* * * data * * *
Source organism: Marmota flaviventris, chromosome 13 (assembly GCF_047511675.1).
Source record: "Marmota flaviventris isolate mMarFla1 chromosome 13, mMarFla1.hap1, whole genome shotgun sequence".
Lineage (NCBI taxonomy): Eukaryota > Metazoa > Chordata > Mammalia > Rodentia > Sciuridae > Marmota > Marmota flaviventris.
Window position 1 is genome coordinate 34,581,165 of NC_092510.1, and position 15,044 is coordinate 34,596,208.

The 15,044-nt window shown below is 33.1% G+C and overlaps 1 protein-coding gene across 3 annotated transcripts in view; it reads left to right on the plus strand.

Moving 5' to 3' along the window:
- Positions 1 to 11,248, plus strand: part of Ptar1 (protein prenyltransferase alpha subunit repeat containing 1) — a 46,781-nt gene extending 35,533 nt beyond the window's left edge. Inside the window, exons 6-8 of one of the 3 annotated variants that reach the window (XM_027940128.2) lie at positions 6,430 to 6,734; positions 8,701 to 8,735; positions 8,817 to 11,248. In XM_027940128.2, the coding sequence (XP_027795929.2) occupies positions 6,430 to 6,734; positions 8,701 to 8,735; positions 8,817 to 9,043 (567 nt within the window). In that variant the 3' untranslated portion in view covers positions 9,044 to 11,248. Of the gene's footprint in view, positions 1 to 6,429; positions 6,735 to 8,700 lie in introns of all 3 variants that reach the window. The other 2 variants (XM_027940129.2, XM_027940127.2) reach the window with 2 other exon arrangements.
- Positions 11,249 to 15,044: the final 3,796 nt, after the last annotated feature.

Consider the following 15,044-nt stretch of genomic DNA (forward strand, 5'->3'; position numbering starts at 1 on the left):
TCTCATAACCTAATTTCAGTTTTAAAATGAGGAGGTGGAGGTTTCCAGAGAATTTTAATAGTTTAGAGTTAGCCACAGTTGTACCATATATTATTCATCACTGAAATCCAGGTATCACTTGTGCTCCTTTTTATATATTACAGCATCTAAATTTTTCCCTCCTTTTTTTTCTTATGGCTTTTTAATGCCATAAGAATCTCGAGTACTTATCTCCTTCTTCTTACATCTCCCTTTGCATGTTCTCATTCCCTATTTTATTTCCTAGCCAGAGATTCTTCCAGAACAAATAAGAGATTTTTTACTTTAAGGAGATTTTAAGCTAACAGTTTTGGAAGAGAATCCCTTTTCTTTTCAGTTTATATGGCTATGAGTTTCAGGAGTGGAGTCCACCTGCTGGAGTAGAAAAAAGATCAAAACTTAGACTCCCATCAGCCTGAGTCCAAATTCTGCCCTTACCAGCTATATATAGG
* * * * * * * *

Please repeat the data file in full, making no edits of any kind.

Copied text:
Source organism: Marmota flaviventris, chromosome 13 (assembly GCF_047511675.1).
Source record: "Marmota flaviventris isolate mMarFla1 chromosome 13, mMarFla1.hap1, whole genome shotgun sequence".
Lineage (NCBI taxonomy): Eukaryota > Metazoa > Chordata > Mammalia > Rodentia > Sciuridae > Marmota > Marmota flaviventris.
Window position 1 is genome coordinate 34,581,165 of NC_092510.1, and position 15,044 is coordinate 34,596,208.

The 15,044-nt window shown below is 33.1% G+C and overlaps 1 protein-coding gene across 3 annotated transcripts in view; it reads left to right on the plus strand.

Moving 5' to 3' along the window:
- Positions 1 to 11,248, plus strand: part of Ptar1 (protein prenyltransferase alpha subunit repeat containing 1) — a 46,781-nt gene extending 35,533 nt beyond the window's left edge. Inside the window, exons 6-8 of one of the 3 annotated variants that reach the window (XM_027940128.2) lie at positions 6,430 to 6,734; positions 8,701 to 8,735; positions 8,817 to 11,248. In XM_027940128.2, the coding sequence (XP_027795929.2) occupies positions 6,430 to 6,734; positions 8,701 to 8,735; positions 8,817 to 9,043 (567 nt within the window). In that variant the 3' untranslated portion in view covers positions 9,044 to 11,248. Of the gene's footprint in view, positions 1 to 6,429; positions 6,735 to 8,700 lie in introns of all 3 variants that reach the window. The other 2 variants (XM_027940129.2, XM_027940127.2) reach the window with 2 other exon arrangements.
- Positions 11,249 to 15,044: the final 3,796 nt, after the last annotated feature.

Consider the following 15,044-nt stretch of genomic DNA (forward strand, 5'->3'; position numbering starts at 1 on the left):
TCTCATAACCTAATTTCAGTTTTAAAATGAGGAGGTGGAGGTTTCCAGAGAATTTTAATAGTTTAGAGTTAGCCACAGTTGTACCATATATTATTCATCACTGAAATCCAGGTATCACTTGTGCTCCTTTTTATATATTACAGCATCTAAATTTTTCCCTCCTTTTTTTTCTTATGGCTTTTTAATGCCATAAGAATCTCGAGTACTTATCTCCTTCTTCTTACATCTCCCTTTGCATGTTCTCATTCCCTATTTTATTTCCTAGCCAGAGATTCTTCCAGAACAAATAAGAGATTTTTTACTTTAAGGAGATTTTAAGCTAACAGTTTTGGAAGAGAATCCCTTTTCTTTTCAGTTTATATGGCTATGAGTTTCAGGAGTGGAGTCCACCTGCTGGAGTAGAAAAAAGATCAAAACTTAGACTCCCATCAGCCTGAGTCCAAATTCTGCCCTTACCAGCTATATATAGG